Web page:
Watchdogs have given six city banks two months to accept a billion pound plus settlement of the long running foreign exchange trading scandal.
The proposal, from the Financial Conduct Authority (FCA), could see fines well in excess of £100m – and probably more than the British record £160m – handed to each of Barclays, Royal Bank of Scotland, HSBC, JP Morgan, City and UBS if they agree to the deal on the table.
But the settlement offer does not so far include overseas watchdogs, including the all important American regulators. The US end of what has become a multi-national inquiry involves several watchdogs, all of which could impose penalties many times the size of the record fine imposed by a UK watchdog. That was imposed upon UBS, but the £160m levy was only part of the $1.5bn global settlement over Libor rigging.
Watchdogs are understood to be keen to draw a line under the foreign exchange trading scandal, which is causing real fear in the City because of the instability it is creating.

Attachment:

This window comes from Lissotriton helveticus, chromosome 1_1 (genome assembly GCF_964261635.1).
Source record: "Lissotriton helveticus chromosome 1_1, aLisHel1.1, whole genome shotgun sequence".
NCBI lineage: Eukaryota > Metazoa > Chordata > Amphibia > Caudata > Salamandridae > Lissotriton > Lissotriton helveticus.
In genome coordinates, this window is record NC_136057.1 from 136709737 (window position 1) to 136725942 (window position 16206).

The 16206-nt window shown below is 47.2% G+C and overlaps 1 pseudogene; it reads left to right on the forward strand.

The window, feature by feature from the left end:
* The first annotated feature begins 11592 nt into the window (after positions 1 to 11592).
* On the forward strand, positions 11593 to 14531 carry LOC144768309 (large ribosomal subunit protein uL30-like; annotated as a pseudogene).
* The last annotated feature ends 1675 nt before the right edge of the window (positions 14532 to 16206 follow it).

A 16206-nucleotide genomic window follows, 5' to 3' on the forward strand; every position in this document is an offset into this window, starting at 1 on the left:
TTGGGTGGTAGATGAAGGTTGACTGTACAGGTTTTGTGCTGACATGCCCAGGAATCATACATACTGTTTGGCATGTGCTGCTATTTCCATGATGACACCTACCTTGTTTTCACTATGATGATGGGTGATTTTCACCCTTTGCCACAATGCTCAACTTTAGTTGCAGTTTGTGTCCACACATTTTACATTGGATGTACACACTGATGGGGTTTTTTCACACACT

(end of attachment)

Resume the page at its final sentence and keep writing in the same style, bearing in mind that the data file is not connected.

High profile fund managers such as Neil Woodford have been steering clear of banks because of the impact of fines. The industry’s legal and regulatory issues are also complicating the Government’s efforts to sell down the state’s interest in the sector, particularly in the case of Royal Bank of Scotland. Experts describe the proposal as “an initiative of the FCA” amid pressure from Government to bring the inquiry to a close.
Regulators are keen on the move because it would kill off the sort of instability created if they select one of the six to “go first”. The £290m US and UK penalty imposed on Barclays to settle its role in the Libor ultimately turned out to be one of the smallest imposed as a result of the affair.
But it sparked a political and media storm that took the City and its watchdogs aback, and led to Barclays losing both its chairman Marcus Agius and its chief executive, Bob Diamond.
Regulators want to avoid a similar situation this time round, as they seek to continue stabilising the financial system with the aim of securing Britiain’s economic recovery and getting more financing into the hands of business.
However, the plan’s success remains open to question as it is believed some of the banks may choose to shun the settlement offer and seek to fight.
This is becoming more common: Barclays, for example, is battling the FCA’s attempt to fine it over its middle eastern fund raising, while at the same time fighting US attempts to impose a heavy penalty over the operation of its dark pool share trading exchange on Wall Street. The FCA declined to comment.